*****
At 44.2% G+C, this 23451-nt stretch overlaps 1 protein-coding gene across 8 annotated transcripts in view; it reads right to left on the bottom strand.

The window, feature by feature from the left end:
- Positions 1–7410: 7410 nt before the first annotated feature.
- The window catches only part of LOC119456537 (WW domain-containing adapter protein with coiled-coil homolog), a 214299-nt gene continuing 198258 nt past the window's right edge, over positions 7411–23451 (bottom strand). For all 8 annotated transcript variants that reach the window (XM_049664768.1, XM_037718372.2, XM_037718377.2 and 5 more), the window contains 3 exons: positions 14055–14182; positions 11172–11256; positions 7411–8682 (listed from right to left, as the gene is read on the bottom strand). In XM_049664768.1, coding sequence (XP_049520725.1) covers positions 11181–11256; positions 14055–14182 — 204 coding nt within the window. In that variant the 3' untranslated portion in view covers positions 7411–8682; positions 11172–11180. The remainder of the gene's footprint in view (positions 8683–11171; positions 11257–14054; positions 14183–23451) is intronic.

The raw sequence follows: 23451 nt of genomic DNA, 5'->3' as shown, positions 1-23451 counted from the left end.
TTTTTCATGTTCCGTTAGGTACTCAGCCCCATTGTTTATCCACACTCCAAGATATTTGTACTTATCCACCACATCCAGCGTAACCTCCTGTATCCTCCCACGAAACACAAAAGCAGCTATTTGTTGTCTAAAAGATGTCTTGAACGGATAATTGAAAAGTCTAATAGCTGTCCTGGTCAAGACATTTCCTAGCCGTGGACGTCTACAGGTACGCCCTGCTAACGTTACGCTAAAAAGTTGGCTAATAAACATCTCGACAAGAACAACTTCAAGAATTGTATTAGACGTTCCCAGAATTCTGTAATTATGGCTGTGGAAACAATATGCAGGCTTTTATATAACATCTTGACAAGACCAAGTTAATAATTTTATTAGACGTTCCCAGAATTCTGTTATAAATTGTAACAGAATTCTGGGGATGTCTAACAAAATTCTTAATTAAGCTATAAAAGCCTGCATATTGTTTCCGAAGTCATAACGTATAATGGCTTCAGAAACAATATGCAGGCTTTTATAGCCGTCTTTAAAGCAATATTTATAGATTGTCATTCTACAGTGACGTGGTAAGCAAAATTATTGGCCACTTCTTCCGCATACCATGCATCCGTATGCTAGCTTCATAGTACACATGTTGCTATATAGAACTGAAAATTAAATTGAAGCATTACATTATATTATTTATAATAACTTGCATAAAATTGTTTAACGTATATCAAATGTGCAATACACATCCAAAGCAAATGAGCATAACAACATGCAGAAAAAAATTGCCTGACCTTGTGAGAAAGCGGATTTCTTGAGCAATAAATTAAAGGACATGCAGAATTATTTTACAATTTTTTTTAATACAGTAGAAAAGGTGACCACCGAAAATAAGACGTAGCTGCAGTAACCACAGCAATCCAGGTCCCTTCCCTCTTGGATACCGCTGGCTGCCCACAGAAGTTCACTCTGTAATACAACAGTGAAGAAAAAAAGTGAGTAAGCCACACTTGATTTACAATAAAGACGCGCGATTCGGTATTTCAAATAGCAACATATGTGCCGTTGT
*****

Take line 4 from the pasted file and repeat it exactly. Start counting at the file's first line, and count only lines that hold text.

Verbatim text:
- The window catches only part of LOC119456537 (WW domain-containing adapter protein with coiled-coil homolog), a 214299-nt gene continuing 198258 nt past the window's right edge, over positions 7411–23451 (bottom strand). For all 8 annotated transcript variants that reach the window (XM_049664768.1, XM_037718372.2, XM_037718377.2 and 5 more), the window contains 3 exons: positions 14055–14182; positions 11172–11256; positions 7411–8682 (listed from right to left, as the gene is read on the bottom strand). In XM_049664768.1, coding sequence (XP_049520725.1) covers positions 11181–11256; positions 14055–14182 — 204 coding nt within the window. In that variant the 3' untranslated portion in view covers positions 7411–8682; positions 11172–11180. The remainder of the gene's footprint in view (positions 8683–11171; positions 11257–14054; positions 14183–23451) is intronic.